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Two Year Old Jealous Over New Baby

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Dear Susan:

I have a question for you about my daughter Carly. She’s two years and five months as of right now. My wife and I having issues with her willfulness. As you know, we had a son nine months ago. Now, we are starting to experience jealousy in Carly’s part. If we put Trevor in the high chair, she melts down and wants in the highchair herself. If she sees us putting him the bouncer, she wants in the bouncer. She also refuses to sleep in her crib and demands that my wife sleep on the family room couch with her.

Carly is sweet and very bright, but very demanding. We don’t know how to  discipline her at such a tender age, because she either won’t listen or can’t understand the word no.

It is starting to wear us down. Any suggestions?


Dear Mark

Carly is suffering from a bad case of the baby-in-the-house blues. She will get over it, but remember she didn’t get to this stage overnight and she won’t get past it overnight either. She has learned that her actions will get her the attention she craves, and that she pretty much has power over situations she dislikes. She more or less dislikes Trevor right now and compensates by taking charge, because she has been allowed to. Parents often have this occur as result of a normal parental need to make their older child feel secure and loved since baby’s arrival.

This is natural, but now is the time to remove all doubt in her mind about who is in charge of your household. This is a case of using words and conversations and talking to her about what you expect her to do. Trust me, she understands not only no and yes, but also every other possible verbal expression that signals “no.”

You can “fix” this typical two year-old behavior by teaching her to use good words like please and thank you. When she says “no” simply tell her to say “yes.” Teach her to give compliments to others, when she is happy and content. Tell her what words you like and which ones are not okay, and by interrupting her “no” talk.

Carly is not too young to have limits and definite boundaries. The more she cooperates and helps, the bigger the boundary can be; the more she acts out, disrupts Trevor‘ s eating and other household routines, the smaller the boundary should shrink. Accept the fact that Carly’s personality and strong mindedness are signs of intelligence and persistence. Admit that as parents you may have gone overboard to accommodate her and she has formed a habit that is not helpful or compliant.

Here are a few steps for helping Carly become cooperative and compliant, but still moderately bossy, happy most of the time, and enthusiastic about life.

Step 1 – Feeding Trevor: Help her to assemble her baby doll highchair, pretend food, pretend pots and pans, etc, near the kitchen, so when Trevor goes into the highchair, she is instructed to get her equipment nearby (or you help her get it) and pop her doll or animal into it’s highchair.

Speak clearly, not loudly, and that signals this is not an option – do not ask her if she wants to do it. NO QUESTIONS. It is simply a choice between doing it herself, or doing it with your help. THE KEY TO THE BEHAVIOR OF TWO YEAR-OLDS is teaching them that there are only two choices – doing it oneself or helping them to do it. Don’t discuss it; don’t argue or threaten or bribe; talking to Carly is a lot like talking to a beloved pet: Sit, get the book, and come here, or good girl! They appreciate short, concise, clear directions!!!!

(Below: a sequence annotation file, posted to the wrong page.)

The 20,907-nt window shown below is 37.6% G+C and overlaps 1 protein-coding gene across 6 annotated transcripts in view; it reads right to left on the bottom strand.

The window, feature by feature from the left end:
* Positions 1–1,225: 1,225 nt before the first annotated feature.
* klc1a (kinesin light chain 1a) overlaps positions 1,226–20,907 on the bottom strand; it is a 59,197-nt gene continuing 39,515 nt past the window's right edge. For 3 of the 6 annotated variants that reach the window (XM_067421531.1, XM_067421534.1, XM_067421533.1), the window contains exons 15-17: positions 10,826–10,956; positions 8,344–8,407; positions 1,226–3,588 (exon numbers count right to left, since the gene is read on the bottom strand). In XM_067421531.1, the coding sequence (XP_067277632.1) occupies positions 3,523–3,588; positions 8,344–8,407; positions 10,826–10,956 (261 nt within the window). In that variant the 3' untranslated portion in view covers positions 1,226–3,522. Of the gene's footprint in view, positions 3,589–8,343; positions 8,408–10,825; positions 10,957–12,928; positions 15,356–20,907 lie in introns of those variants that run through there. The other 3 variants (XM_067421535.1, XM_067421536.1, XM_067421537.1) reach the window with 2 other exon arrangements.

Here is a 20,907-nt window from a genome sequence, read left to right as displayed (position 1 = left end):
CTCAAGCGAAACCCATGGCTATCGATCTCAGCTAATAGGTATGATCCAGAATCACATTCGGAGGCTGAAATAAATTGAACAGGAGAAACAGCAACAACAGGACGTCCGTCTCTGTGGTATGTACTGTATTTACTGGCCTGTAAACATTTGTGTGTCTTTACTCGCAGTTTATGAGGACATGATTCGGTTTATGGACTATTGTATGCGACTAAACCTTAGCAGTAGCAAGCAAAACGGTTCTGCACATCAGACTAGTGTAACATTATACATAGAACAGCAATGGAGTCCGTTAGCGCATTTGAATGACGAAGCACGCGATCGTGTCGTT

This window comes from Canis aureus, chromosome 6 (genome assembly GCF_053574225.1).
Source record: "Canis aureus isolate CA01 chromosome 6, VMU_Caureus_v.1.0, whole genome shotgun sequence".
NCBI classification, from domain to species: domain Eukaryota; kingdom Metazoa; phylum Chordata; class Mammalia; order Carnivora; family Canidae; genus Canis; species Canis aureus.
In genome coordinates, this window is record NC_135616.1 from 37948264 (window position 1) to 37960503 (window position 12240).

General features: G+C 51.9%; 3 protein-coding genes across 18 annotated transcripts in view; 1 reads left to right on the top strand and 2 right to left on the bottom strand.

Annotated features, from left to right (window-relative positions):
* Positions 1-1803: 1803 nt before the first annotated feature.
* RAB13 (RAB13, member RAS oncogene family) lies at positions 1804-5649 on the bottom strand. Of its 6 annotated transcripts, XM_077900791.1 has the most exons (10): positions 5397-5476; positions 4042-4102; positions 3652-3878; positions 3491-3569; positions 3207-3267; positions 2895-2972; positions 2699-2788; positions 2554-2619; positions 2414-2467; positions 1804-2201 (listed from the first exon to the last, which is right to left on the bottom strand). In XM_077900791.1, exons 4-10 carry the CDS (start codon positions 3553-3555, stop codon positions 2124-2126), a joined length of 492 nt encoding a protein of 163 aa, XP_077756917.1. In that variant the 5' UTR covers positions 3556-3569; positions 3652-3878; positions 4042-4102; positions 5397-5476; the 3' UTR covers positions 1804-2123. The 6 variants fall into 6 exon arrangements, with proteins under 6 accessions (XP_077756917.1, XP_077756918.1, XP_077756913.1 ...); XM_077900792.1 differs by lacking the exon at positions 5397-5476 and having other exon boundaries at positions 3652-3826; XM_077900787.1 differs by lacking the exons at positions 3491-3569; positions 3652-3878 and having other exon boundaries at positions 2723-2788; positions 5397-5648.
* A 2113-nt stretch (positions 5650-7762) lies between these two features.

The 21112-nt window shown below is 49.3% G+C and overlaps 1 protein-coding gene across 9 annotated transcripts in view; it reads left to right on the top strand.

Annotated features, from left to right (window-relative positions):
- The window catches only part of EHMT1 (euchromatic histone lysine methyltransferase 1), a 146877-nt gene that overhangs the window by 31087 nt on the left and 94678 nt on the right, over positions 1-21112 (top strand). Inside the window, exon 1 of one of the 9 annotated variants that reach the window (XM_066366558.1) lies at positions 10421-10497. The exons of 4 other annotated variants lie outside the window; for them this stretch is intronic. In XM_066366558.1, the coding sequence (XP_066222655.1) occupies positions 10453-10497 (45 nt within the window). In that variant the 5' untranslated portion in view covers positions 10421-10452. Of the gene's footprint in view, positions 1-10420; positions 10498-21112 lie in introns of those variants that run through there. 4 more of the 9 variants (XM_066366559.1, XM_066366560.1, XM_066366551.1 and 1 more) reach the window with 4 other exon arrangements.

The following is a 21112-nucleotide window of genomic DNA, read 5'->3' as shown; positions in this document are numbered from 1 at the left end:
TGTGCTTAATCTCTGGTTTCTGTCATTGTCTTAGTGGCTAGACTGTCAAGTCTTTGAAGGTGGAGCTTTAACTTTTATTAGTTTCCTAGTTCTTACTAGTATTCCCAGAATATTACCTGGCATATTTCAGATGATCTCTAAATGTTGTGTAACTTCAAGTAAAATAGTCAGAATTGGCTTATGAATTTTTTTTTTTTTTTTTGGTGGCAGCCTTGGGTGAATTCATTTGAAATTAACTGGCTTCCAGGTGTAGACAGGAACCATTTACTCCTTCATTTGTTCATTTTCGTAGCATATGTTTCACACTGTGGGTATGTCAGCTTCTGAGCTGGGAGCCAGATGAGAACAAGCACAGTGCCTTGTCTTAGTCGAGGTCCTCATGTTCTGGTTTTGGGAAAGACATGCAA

Step 2 – Feeding Trevor, etc.: When Carly gets pushy and invades Trevor’s highchair boundary, ignore her with your eyes, don’t talk to her about it, just firmly walk her over to her doll’s highchair and clearly tell her to feed the baby cause the baby is hungry. Make a game of it, even to the point of putting real food in the tray table of the doll If she pitches a fit, let her fall down or whatever she does, and talk to the doll not Carly; tell the doll you know she is so hungry. Pretend to comfort the doll, offer her food. Be creative but do not attend to Carly if and when she throws a fit, just stay nearby and…

Step 3 – Feeding Trevor, etc.: When she stops to get a breath, quickly jump in and say, “good for you, you stopped trying to get into his chair. Come on, let’s go feed your doll.” You will find that this is the attention she craves, and by getting rewarded for stopping the fit – even if is pausing to take a breath – you are catching her being good (or better). Only pay attention to her and the doll for a few moments. This is very reinforcing for her.

Trevor won’t mind an interruption and if he does, ignore him long enough to give that good compliment to Carly.

Step 4 – Feeding Trevor, etc. until Carly gets over these baby blues tendencies, do not feed both children together – Trevor and Carly’s doll now eat together, then you and Carly eat together, even if you just sit there and tell her stories; sit with her at the table, even you are not eating at that time and carry on a conversation so she enjoys the social part of eating.

At this age and stage of development, it‘s all about the social-personal aspects of eating, sleeping, playing and helping. Two year-olds think they are capable of helping fold laundry, rearrange pots and pans, and clean out drawers. Two year-olds need motivation to behave, because they fall apart and come back together so many times a day, depending upon tiredness, hunger, activity level and sleep patterns. Two year-olds want to be independent but have no skills to be independent, so they throw fits, then cling like Velcro, then act wise and wonderful and then start the cycle all over again. It’s so much fun to help them get good habits at this age. Go for it!!!

Thanks for writing.

Susan H. Turben, Ph.D.

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